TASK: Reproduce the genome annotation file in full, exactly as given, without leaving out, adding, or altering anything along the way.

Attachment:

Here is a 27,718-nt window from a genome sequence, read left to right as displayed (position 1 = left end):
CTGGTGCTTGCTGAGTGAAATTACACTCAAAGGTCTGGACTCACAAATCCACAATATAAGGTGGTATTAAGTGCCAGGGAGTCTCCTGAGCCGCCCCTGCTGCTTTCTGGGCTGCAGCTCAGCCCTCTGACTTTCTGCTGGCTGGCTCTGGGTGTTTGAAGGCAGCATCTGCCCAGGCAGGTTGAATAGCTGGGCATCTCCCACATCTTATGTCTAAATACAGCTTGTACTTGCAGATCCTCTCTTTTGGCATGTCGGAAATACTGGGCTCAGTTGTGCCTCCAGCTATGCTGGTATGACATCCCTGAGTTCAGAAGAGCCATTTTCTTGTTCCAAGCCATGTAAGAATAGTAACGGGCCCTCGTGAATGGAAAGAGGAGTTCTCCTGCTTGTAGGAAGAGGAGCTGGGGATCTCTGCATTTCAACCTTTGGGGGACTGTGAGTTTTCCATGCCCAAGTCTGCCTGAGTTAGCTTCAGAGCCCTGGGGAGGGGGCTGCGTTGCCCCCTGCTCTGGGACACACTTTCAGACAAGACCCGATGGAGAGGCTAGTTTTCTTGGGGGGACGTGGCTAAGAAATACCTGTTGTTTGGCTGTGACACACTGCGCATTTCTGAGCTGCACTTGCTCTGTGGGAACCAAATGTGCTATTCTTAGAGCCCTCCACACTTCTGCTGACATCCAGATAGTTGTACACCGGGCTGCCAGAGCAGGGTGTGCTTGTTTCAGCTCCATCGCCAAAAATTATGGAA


Here is a 27,718-nt window from a genome sequence, read left to right as displayed (position 1 = left end):
CTGGTGCTTGCTGAGTGAAATTACACTCAAAGGTCTGGACTCACAAATCCACAATATAAGGTGGTATTAAGTGCCAGGGAGTCTCCTGAGCCGCCCCTGCTGCTTTCTGGGCTGCAGCTCAGCCCTCTGACTTTCTGCTGGCTGGCTCTGGGTGTTTGAAGGCAGCATCTGCCCAGGCAGGTTGAATAGCTGGGCATCTCCCACATCTTATGTCTAAATACAGCTTGTACTTGCAGATCCTCTCTTTTGGCATGTCGGAAATACTGGGCTCAGTTGTGCCTCCAGCTATGCTGGTATGACATCCCTGAGTTCAGAAGAGCCATTTTCTTGTTCCAAGCCATGTAAGAATAGTAACGGGCCCTCGTGAATGGAAAGAGGAGTTCTCCTGCTTGTAGGAAGAGGAGCTGGGGATCTCTGCATTTCAACCTTTGGGGGACTGTGAGTTTTCCATGCCCAAGTCTGCCTGAGTTAGCTTCAGAGCCCTGGGGAGGGGGCTGCGTTGCCCCCTGCTCTGGGACACACTTTCAGACAAGACCCGATGGAGAGGCTAGTTTTCTTGGGGGGACGTGGCTAAGAAATACCTGTTGTTTGGCTGTGACACACTGCGCATTTCTGAGCTGCACTTGCTCTGTGGGAACCAAATGTGCTATTCTTAGAGCCCTCCACACTTCTGCTGACATCCAGATAGTTGTACACCGGGCTGCCAGAGCAGGGTGTGCTTGTTTCAGCTCCATCGCCAAAAATTATGGAA